The Greek poet Archilochus wrote, “the fox knows many things, but the hedgehog knows one big thing.”
There are many different interpretations of this parable, but psychologist Phil Tetlock sees it as a way of understanding two cognitive styles: Foxes have different strategies for different problems. They are comfortable with nuance; they can live with contradictions. Hedgehogs, on the other hand, focus on the big picture. They reduce every problem to one organizing principle.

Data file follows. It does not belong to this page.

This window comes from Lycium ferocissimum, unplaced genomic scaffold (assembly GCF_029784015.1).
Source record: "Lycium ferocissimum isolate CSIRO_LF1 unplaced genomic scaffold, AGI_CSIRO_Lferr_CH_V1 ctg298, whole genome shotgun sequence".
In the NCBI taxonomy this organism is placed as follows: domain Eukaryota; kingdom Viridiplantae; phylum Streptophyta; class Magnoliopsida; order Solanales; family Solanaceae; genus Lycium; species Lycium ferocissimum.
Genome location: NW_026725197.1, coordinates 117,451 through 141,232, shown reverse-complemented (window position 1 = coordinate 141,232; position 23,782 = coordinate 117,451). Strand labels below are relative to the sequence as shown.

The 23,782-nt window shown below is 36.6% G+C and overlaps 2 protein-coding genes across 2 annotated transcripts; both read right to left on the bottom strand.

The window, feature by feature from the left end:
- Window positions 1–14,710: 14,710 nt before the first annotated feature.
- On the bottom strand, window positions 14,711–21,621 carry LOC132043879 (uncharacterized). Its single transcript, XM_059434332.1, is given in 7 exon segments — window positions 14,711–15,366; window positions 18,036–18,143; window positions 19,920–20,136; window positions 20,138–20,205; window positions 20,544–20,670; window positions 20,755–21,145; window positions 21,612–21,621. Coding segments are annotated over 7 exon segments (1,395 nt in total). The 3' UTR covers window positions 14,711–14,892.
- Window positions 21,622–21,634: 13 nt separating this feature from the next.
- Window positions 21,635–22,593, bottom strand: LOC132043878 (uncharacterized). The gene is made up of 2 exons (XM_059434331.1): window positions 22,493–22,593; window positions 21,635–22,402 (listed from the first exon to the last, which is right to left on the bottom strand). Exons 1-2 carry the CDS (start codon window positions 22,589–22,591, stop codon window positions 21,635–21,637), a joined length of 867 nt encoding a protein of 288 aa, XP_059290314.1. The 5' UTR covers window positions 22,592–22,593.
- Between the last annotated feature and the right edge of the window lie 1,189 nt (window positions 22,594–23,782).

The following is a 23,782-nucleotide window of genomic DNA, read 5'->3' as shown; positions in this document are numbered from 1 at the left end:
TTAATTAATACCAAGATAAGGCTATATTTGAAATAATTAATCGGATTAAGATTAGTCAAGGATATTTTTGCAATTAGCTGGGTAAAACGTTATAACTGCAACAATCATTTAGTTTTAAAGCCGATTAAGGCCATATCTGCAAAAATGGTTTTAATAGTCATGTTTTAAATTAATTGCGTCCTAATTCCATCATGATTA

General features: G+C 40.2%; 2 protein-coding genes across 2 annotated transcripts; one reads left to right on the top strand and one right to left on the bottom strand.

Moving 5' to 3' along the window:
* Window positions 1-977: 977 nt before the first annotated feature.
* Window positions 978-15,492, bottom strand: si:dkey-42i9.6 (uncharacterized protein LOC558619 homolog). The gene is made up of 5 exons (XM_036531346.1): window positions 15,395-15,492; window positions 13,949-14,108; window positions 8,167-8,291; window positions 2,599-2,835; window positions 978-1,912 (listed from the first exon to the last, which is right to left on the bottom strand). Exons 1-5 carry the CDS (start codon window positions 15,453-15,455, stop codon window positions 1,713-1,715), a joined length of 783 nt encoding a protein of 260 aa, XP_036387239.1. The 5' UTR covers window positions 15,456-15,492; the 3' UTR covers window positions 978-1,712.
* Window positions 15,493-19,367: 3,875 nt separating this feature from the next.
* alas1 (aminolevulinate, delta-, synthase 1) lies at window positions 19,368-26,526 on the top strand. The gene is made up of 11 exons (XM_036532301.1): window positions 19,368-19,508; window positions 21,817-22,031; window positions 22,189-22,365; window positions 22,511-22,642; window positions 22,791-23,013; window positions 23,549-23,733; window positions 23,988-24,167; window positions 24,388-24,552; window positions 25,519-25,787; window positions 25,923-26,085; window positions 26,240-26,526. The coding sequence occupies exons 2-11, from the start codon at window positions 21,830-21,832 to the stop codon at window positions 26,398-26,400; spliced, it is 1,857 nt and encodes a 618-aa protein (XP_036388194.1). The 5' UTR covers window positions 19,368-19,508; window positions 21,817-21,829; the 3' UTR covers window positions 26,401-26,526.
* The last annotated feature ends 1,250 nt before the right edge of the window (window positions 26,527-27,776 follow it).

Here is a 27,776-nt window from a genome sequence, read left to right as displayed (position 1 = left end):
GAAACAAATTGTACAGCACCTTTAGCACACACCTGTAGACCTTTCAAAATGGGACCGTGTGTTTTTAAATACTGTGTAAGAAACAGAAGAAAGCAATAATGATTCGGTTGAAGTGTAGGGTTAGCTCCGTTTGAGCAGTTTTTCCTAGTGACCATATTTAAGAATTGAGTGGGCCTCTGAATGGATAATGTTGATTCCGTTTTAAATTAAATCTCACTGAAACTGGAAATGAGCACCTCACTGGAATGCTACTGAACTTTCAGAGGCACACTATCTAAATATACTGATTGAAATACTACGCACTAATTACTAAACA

“The hedgehogs are more the big idea people, more decisive. In most MBA programs, they’d probably be viewed as better leadership material,” Tetlock says.
This week, we have the story of a hedgehog by the name of Don Laub: a young surgeon who was eager to make his mark. In his words, he wanted to “do a big thing, and help a lot of people.”
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